Round and round we go, who they’ll pick nobody knows. Nevertheless, it sure is fun to speculate.
Next to the Super Bowl, no single event on the calendar draws as much interest as the draft. The cattle call known as the 2013 NFL Scouting Combine commences on February 20 in Indianapolis. Prospects will be measured, clocked, interviewed, wined, dined and “Wonderliced” to see if they are worthy of joining the fraternity.
Prior to that, we can try to determine which direction the Houston Texans will take when it is their time to decide. Whether you believe it was the offense or defense that caused their postseason dreams to go down in flames, there will be important selections made for each unit.
Those who have been following the Texans’ personnel needs will notice a quarterback is not among the picks in this mock draft. The best candidate, E. J. Manuel, has been on the rise since his MVP showing in the Senior Bowl. Unless Houston goes for him in the first round, Manuel will be off the board by the time its second-round selection arrives.
All the other QBs available in the second round on down are either lacking in arm strength or athleticism. That huge chunk of the fanbase yearning for the antidote to Matt Schaub will have to wait another year.
This draft scenario will take a defense-first approach. Starting NT Shaun Cody was injured for a good portion of 2012, which did not improve his chances for a new contract.
When thinking about the man who anchors the middle of a 3-4 defensive line, visions of 340-pound Haloti Ngata or 325-pound Vince Wilfork come to mind. The fact that the former is more of a defensive end these days and the other plays in a 4-3 is beside the point.
Most fans think the Texans’ 3-4 would benefit from some mammoth roadblock as its anchor. That would be true in a two-gap system, where the nose tackle is supposed to occupy two blockers.
But Wade Phillips prefers a one-gap role for this position. If the NT beats his man, he has a chance to penetrate the backfield and do some damage.
Cody and his partner Earl Mitchell did not make a habit of defeating offensive linemen or wreaking havoc behind the line of scrimmage. Williams has played both tackle and end in the 3-4, just the kind of versatility that could create confusion for the blocking assignments of the opposing offense.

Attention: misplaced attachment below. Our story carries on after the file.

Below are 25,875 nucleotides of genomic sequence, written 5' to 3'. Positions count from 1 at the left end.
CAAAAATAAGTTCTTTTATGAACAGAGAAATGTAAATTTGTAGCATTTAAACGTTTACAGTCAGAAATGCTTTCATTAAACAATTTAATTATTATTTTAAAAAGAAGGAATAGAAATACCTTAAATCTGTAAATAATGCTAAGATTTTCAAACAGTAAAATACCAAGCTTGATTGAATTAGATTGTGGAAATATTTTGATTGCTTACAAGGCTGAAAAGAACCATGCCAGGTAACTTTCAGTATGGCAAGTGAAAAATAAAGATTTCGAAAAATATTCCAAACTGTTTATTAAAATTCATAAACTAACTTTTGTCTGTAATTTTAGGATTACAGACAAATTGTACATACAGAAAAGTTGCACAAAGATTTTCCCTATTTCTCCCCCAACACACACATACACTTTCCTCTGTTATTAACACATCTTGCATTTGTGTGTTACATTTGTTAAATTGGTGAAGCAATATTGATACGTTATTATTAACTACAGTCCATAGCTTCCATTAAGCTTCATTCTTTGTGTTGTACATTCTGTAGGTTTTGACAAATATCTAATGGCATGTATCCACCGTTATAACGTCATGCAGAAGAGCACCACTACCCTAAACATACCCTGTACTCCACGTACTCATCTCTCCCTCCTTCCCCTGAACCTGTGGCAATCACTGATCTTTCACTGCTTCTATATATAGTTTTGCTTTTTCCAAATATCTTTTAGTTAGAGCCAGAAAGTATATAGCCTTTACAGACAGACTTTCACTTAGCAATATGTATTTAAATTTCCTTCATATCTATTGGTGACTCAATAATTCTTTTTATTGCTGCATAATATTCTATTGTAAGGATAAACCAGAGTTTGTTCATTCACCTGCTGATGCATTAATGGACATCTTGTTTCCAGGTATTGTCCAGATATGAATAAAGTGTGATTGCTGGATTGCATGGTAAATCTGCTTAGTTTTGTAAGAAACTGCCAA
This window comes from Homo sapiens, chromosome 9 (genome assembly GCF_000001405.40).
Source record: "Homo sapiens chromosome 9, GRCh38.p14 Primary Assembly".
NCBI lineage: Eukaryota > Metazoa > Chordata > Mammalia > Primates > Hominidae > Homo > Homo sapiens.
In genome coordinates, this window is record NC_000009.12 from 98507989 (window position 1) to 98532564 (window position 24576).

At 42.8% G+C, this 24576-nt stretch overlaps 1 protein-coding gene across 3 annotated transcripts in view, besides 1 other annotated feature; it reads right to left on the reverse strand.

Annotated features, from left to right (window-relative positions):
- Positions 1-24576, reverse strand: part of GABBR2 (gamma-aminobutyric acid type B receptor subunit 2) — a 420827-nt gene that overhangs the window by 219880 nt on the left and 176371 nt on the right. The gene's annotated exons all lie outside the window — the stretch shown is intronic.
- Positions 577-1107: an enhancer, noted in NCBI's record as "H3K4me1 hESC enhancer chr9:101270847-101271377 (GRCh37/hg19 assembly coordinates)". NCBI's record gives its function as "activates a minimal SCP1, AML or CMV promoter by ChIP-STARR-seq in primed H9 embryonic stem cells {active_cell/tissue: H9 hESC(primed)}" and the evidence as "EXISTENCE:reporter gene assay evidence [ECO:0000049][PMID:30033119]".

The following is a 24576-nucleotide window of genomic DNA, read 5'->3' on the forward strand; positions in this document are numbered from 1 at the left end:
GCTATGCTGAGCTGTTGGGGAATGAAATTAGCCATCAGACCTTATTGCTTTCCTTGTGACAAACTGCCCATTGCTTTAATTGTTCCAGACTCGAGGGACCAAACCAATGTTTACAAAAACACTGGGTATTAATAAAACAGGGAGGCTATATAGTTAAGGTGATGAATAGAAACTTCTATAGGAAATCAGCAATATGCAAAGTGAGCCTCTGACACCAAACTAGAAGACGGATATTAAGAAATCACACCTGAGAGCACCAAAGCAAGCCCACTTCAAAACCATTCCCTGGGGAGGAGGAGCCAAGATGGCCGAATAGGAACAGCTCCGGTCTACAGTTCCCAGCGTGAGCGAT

By the end of last season, J.J. Watt was getting double-teamed on a regular basis. A player with size (6'4", 320), a 4.94 in the 40, and the confidence to shoot for the bench-press record at the combine could create opportunities for everyone concerned.
There is a school of thought that believes the Texans offense started to suffer when the defense took a step all the way back to 2010. If the first selection is devoted to addressing that problem, then the second must resolve the lack of weaponry for the passing game.
Andre Johnson caught passes like a No. 1 receiver, with 112 receptions for almost 1600 yards. But he scored like a No. 2, with just four touchdowns.
This team is dying for someone who can take the rock to the house. Who better to get it done than the NCAA leader in receiving yardage for 2012?
The knock on Williams is he is just a go-and-throw type of player, someone who grabs the ball on the fly and heads for open spaces. So what if he is not a disciplined route-runner with sticky hands who gets the tough yards and blocks for the running game?
Houston’s roster already has several residents who fit that description, including Johnson, Kevin Walter, Garret Graham and James Casey. Williams' primary skill should compensate for those he lacks. It's a skill that no one currently on the team is capable of filling.
One of Houston’s two picks in the third may have to be packaged with its selection at No. 54 in the second round to snatch Williams. The first would be the anticipated compensatory pick from Buffalo that cannot be traded. The Texans would have to let go of their own choice at No. 81, but it might be well worth it.